I’ve never read any of the Crowther and Westerman series of historical crime dramas, which is astonishing considering they are mysteries set in the late 16th century featuring a female sleuth and her fledgling pathologist partner, which sounds like it was actually written with me in mind. This shows that either I am massively unaware of what is being published or someone’s advertising isn’t working.
I got this book through BookBridgr, and am so very glad I did as I am now going to buy the whole series as my summer treat and devour it all whilst eating frozen custard lollies and steadfastly ignoring my dissertation*.
This is the fifth book in the series, and has therefore probably spoilered the rest for me, but the quality of the writing, sprinkled with humour and clearly lovingly researched, has made me not really mind that. This book was just a joy, well-paced, well-plotted, with just enough obvious clues to make the reader feel smug. Sometimes it is nice to know exactly what is going to happen and then watch it all unfold in front of you and that is what this book gave me. It also made me want to know more about the slave trade and it’s part in the makings of British history (did you know the bloke who wrote Amazing Grace worked on a slave ship?!). The authors note is right, this is something we don’t talk about enough. White British people should be looking at our architecture and wealth and acknowledge it was built on the backs of the exploitation and abuse and murder of million and millions of people and we should feel shame about that.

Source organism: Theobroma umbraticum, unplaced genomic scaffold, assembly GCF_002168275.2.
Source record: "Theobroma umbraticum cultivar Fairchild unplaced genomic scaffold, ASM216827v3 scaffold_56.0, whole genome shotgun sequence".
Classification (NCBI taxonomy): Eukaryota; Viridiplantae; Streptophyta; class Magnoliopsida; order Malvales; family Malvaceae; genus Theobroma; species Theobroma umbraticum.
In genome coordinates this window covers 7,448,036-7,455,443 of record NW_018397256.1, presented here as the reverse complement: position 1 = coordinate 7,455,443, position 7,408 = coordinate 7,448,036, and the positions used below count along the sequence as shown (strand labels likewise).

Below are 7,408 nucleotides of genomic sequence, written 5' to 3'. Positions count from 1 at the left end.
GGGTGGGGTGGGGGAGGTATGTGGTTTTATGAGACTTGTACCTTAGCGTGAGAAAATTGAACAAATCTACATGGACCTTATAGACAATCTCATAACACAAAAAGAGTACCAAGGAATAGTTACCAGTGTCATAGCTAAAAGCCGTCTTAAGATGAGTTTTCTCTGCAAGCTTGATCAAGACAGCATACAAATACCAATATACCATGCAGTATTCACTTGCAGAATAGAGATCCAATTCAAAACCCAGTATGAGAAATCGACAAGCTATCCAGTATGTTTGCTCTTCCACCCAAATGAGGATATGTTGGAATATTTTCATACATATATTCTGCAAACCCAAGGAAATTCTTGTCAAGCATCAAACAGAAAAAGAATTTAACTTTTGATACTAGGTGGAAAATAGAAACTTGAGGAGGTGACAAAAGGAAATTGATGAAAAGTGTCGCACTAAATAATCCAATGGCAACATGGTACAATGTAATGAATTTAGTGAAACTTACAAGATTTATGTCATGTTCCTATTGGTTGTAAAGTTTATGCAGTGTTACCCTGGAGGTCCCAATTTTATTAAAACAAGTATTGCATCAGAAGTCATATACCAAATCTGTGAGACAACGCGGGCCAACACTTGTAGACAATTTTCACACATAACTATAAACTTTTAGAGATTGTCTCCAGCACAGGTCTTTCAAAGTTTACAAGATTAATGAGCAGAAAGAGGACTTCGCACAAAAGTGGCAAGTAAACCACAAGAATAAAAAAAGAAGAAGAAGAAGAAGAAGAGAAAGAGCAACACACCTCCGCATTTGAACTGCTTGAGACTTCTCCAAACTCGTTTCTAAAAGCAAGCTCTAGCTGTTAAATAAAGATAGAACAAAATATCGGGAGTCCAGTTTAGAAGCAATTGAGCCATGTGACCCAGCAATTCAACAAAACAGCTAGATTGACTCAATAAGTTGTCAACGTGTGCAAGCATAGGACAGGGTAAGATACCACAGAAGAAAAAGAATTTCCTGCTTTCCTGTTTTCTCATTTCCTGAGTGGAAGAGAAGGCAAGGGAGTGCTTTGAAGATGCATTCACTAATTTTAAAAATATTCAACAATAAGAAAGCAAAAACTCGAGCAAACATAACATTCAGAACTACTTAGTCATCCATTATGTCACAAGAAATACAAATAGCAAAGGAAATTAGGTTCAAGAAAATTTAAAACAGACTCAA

Harriet Westerman is also a delight, a wealthy widow who uses her brain and her wit to get to the bottom of things, she is also a thinking feeling woman and very well-rounded a heroine. Crowther, her partner in detection, is a character I think one has to get to know, hence my immediate longing for the rest of the books. This story surrounds the finding of the body of a former plantation owner, and the suspicion that is placed on the black community. Running alongside this murder investigation is the story of Francis Glass, who was captured as a child and sold into slavery, who is now working as a bookseller. The history of bookselling and printing is also clearly well researched, and told with great passion for the subject.
There are bits of this book which are veeeeery cheesy, and a bit daft, and parts reminded me a little of Ripper Street. But if you like History Crime, especially along the Gods of Gotham line, you’ll love this.
*obviously, I am not ignoring my dissertation. It has completely taken over my brain and I am incredibly stressed with it. Distance learning is a lonely lonely place to be, man, and I am very very grateful for the support my fellow librarians have shown me.